Classical Ballet is a dynamic art form. The art of ballet has undergone change since its birth in the mid-17th to early 18th Century. It is interesting to review the description of the organization of the body, codified by Pierre Beauchamp (1631-1705). The five positions of the feet are described as turned out from the hip to an angle of 45 degrees. It was emphasized that the feet should never be turned out more than 45 degrees.
Over time, there has developed an expectation for Ballet dancers to turnout each foot to 90 degrees creating a 180 degree shape with the feet. By studying human anatomy it appears that Beauchamp was more anatomically sound in his recommendation of the 45 degree turn out “from the hip” than the current 180 degree placement “of the feet” that we now often see. There are many anatomical factors contributing to the effective use of turn out.
The Bone Anatomy of the Pelvis
The pelvis is formed from the fusion of three bones: ilium, pubis, and ischium. Each of the three bones contributes to the hip socket or acetabulum.
The Ball and Socket
The hip joint includes two main parts, the ball and socket. The ball of the hip joint consists of the round head of the femur or thigh bone and the femur articulates with the hip joint to enable the leg to rotate outwards.
There are three factors that affect turnout from the bony structure of the hip joint and most researchers agree that these conditions cannot be altered with training:
1. Angle of femoral anteversion
On average, the neck of the femur is angled 15 degrees forward relative to the shaft of the femur (see Figure 3A). An increase in this anterior angulation, called anteversion, often will cause someone to toe in when they walk, (see Figure 3B). People who are born with more anteversion, the orientation of the femoral shaft in the hip socket makes the knees face towards each other when standing or walking. In ballet class, when they turn out their legs from the hip, the knees face the front, leaving little additional hip rotation to create the expected angle of outward rotation visible at the feet.
However, a decrease in this angulation, called retroversion, will allow one to have greater turnout (see Figure 3C). People born with retroversion have a much easier time with turnout. Just standing in neutral, the knees and feet tend to face outward. By adding external rotation at the hip, they can achieve a larger angle of outward rotation visible at the feet than the average person.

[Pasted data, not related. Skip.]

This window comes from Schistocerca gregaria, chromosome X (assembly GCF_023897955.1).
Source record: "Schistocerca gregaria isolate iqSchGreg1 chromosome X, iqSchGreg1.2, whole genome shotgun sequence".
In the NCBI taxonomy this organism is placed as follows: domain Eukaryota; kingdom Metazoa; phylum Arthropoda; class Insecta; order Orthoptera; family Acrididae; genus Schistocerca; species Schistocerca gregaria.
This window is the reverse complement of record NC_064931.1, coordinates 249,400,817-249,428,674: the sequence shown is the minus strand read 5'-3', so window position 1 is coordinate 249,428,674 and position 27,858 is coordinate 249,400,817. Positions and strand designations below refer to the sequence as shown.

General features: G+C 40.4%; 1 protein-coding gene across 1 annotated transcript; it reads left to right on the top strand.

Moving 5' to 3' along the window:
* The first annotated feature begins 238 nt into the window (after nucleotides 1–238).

2. Orientation of the acetabulum
The socket of the hip faces out to the side and somewhat forward. The socket that tends to face more directly to the side with a less forward facing will allow a greater amount of turnout to come from the hip therefore greater movement range.
3. Shape of the femoral neck
The neck of the femur is subject to some variability. A longer and more concave neck allows a greater range of motion at the hip and is therefore considered to be advantageous. A shorter and less concave neck will have the opposite effect and limit turnout resulting in less movement range.
Bearing these anatomical differences in mind, it is more important to encourage dancers to use the turnout they have, rather than working against their anatomical make-up to achieve an unrealistic position. Louis XIV was happy with 45 degrees, we can safely move beyond that if we apply a good understanding of anatomical structure and function.
Wilmerding V, Krasnow D. Turnout for Dancers - Hip Anatomy and Factors Affecting Turnout, IADMS Resource Paper. 2011.
Krasnow D, Wilmerding V. Turnout for Dancers – Supplemental Training. IADMS Resource Paper. 2011.
A useful tutorial on the hip joint, range of motion and function:
Sechrest R. Hip Anatomy Animated Tutorial, 2012.
Watch it HERE
A great tutorial on hip function in squats with additional images on bone structure, which may govern why people may need to approach movement in different ways:
De Bell R. The Best Kept Secret: Why People Have to Squat Differently, 2015.
Watch it HERE